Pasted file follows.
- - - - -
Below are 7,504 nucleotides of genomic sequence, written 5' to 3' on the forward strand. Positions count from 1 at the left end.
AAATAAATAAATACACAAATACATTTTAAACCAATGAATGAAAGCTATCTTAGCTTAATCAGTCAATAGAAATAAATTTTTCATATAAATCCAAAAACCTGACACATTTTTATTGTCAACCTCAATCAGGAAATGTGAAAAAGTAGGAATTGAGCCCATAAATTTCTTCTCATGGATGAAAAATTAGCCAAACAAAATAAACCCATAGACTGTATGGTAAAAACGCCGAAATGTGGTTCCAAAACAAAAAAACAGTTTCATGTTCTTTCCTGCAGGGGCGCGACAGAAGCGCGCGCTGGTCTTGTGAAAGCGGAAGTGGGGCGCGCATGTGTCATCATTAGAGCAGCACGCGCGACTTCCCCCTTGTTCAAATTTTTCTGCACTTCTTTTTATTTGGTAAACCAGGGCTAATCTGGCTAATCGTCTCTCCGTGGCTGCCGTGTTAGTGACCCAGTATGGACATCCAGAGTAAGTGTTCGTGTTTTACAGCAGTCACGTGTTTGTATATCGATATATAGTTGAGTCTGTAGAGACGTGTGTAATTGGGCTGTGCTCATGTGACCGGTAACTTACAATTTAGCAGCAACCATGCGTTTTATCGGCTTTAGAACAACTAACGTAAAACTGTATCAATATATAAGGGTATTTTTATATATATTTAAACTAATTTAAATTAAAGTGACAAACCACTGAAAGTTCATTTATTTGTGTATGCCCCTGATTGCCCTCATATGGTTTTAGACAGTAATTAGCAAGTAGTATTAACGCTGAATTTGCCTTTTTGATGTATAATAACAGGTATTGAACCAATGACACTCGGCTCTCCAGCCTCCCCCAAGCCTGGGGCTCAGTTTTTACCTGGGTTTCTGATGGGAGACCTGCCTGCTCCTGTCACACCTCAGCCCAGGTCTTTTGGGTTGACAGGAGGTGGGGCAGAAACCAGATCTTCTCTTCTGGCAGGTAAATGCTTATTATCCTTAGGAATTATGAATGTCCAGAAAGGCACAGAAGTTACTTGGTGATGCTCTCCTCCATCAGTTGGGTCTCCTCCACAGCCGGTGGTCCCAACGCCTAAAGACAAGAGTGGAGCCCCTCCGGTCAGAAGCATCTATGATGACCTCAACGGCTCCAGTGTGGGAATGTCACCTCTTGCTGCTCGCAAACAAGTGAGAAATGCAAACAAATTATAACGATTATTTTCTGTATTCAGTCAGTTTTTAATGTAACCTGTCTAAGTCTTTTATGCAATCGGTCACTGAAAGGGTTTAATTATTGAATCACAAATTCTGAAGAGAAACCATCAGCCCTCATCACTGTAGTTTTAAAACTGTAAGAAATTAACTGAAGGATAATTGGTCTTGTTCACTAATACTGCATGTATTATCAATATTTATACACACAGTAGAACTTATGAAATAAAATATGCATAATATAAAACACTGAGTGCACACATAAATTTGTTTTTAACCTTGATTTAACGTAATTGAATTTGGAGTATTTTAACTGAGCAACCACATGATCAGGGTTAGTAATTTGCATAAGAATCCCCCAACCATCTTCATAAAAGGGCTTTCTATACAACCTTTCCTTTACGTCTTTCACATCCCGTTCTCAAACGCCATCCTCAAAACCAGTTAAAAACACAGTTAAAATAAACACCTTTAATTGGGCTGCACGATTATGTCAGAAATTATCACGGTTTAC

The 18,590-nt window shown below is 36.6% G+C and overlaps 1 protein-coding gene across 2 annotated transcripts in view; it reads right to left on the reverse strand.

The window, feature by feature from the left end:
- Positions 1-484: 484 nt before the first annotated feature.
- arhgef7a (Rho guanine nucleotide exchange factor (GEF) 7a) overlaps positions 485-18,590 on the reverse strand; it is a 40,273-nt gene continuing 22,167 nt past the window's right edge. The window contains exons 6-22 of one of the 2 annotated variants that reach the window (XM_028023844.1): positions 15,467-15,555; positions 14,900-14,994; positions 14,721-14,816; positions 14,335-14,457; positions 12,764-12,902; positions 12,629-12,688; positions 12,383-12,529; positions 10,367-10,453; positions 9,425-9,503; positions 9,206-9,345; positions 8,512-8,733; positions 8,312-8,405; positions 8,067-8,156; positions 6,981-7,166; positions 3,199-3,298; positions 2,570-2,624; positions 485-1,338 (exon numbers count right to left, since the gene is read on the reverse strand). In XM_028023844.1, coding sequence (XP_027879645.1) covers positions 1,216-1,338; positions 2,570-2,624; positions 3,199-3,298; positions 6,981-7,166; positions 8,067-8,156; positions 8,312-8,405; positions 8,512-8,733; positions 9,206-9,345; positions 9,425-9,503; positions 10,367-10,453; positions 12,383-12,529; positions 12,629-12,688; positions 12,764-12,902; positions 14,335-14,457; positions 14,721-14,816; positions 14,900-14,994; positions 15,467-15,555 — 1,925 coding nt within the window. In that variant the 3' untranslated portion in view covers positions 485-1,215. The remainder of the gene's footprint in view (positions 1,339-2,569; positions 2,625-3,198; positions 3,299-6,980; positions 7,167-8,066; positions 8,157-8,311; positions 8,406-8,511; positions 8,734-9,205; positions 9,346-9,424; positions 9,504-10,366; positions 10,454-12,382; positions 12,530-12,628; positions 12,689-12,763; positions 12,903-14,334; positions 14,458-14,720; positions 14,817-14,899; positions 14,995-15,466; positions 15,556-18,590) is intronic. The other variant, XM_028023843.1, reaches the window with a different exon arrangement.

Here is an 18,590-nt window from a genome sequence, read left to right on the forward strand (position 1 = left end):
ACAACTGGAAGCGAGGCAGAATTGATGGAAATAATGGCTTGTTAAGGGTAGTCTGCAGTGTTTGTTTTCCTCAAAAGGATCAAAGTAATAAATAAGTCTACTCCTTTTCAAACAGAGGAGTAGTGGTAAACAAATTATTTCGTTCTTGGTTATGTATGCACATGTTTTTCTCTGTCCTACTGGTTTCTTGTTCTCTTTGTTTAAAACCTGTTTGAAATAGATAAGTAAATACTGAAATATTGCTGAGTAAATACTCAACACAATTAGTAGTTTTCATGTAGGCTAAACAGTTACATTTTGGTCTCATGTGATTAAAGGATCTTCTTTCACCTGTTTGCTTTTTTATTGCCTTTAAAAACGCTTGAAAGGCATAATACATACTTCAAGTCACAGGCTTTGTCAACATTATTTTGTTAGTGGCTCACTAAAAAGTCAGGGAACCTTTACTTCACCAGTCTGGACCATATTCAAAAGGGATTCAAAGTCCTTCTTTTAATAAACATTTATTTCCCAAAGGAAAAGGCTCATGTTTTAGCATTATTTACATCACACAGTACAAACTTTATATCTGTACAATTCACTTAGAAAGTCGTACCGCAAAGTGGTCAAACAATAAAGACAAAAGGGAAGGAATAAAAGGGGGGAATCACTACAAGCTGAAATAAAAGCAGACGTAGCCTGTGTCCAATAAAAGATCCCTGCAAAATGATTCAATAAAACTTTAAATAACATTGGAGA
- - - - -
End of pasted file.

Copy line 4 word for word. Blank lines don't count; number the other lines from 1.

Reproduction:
The window, feature by feature from the left end: